In the early 20th century, Lake Hopatcong was a vibrant summer resort that attracted many celebrities, including leading members of the vaudeville and burlesque circuits. One vaudeville’s biggest stars was Owen McGiveney, who discovered The Lake in 1914 and owned a house in the River Styx section for more than 30 years. The vaudeville luminary will be remembered Saturday in a special program featuring his son, Michael McGiveney, for the Lake Hopatcong Historical Museum.
Known as a “quick change” artist, McGiveney drew upon his familiarity with the characters of Dickens’ "Oliver Twist" in a 10-minute act in which he would play five different roles. His success lay in the speed of his costume and make-up changes. He would go through a door as the character Bill Sikes and within seconds reappear as Nancy. By 1913, he was appearing at New York’s Palace Theatre, America’s greatest vaudeville house, on a bill featuring the legendary Sarah Bernhardt. Newspapers reported that he nearly stole the show. For the next two decades, McGiveney appeared as a headliner on the vaudeville circuit.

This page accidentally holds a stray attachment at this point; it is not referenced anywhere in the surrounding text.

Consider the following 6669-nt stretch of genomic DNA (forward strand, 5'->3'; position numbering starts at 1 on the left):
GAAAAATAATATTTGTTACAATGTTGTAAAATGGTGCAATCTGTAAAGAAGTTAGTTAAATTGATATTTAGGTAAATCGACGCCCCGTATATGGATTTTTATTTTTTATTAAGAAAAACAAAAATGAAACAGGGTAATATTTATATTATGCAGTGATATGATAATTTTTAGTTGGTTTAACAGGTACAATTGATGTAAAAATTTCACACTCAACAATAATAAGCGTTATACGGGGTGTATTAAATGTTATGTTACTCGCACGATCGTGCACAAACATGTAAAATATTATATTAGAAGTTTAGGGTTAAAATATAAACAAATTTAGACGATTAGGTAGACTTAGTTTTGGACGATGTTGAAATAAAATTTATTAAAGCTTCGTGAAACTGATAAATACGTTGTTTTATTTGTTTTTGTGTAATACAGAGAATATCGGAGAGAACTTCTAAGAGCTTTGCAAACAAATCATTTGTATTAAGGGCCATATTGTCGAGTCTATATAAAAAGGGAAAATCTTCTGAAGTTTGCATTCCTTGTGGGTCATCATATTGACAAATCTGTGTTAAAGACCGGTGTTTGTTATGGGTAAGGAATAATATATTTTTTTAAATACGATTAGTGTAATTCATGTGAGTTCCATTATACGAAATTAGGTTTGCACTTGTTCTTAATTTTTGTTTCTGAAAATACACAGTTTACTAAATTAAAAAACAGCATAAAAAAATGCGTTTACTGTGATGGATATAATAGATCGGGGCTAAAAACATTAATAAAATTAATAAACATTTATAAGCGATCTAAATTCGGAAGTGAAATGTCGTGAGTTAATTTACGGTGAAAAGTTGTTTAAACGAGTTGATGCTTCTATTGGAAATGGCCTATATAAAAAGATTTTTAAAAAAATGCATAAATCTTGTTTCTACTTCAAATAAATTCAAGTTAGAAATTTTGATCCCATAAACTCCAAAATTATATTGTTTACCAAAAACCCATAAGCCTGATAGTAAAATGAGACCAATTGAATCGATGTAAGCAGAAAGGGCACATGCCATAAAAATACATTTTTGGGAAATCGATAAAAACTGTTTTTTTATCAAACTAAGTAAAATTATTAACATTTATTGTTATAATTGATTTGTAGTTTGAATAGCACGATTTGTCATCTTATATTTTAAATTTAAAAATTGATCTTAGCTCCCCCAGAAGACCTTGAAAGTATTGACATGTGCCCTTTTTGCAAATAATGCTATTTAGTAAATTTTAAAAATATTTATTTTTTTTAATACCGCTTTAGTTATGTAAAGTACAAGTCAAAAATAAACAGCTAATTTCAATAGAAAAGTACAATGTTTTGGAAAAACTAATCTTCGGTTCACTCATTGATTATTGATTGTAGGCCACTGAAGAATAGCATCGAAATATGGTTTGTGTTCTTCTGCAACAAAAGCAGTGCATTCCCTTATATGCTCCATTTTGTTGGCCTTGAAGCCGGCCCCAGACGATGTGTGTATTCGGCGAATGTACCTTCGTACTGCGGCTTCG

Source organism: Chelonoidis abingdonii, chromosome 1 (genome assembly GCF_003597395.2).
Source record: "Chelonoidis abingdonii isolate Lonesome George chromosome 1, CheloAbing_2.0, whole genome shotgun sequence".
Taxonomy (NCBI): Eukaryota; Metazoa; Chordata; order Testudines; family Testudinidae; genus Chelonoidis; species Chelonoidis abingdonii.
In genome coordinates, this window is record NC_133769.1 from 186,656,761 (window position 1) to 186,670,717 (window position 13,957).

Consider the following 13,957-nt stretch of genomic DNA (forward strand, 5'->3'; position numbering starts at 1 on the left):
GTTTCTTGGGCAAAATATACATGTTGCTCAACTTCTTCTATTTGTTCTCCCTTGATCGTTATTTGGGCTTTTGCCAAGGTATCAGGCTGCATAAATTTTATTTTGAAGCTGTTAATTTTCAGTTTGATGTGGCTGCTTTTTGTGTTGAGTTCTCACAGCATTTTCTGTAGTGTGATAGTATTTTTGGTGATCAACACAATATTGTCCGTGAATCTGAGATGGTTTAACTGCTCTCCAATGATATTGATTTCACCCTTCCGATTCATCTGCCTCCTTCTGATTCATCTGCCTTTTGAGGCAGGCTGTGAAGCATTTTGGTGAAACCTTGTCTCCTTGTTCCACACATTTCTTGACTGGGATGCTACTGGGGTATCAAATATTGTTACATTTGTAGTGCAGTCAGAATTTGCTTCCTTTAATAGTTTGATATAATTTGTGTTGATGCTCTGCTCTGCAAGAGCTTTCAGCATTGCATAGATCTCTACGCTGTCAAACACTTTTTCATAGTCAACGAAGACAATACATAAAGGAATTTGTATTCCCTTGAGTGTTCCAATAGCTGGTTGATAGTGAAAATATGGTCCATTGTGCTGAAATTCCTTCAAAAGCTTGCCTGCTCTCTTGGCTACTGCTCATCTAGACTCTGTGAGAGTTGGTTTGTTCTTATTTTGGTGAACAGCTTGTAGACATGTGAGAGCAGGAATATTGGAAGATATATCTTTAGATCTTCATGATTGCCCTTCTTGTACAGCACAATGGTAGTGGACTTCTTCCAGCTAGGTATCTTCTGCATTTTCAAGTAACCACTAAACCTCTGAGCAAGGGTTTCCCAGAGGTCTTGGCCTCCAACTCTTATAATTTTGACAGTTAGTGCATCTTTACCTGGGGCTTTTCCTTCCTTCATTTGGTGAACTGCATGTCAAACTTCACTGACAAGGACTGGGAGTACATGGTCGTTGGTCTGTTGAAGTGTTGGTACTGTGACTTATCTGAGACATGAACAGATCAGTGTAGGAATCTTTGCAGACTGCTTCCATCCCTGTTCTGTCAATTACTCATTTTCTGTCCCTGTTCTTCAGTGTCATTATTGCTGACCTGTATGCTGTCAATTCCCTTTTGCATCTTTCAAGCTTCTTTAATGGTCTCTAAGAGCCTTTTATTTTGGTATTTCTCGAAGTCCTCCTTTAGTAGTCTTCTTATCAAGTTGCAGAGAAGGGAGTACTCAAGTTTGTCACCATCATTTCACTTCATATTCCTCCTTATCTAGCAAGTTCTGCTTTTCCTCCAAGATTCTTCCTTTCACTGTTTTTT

Michael McGiveney will present a selection of vintage footage allowing audiences to see and enjoy his father's act. He will also give a live demonstration of the art of the quick change.
This program is part of the Lake Hopatcong Historical Museum’s dinner series and will be held at St. Jude’s Church Parish Hall in Hopatcong at 40 Maxim Drive. An old-fashioned Beefsteak Dinner by Hap Nightingale of Clifton will be served featuring all-you-can-eat beefsteak, salad, French fries, rigatoni, ice cream sundaes, coffee and tea.
Dinner will commence at 6 p.m. with the program beginning at 7:30 p.m. Tickets are $25 per person.
For more information email LHHISTORY@att.net or call 973-398-2616.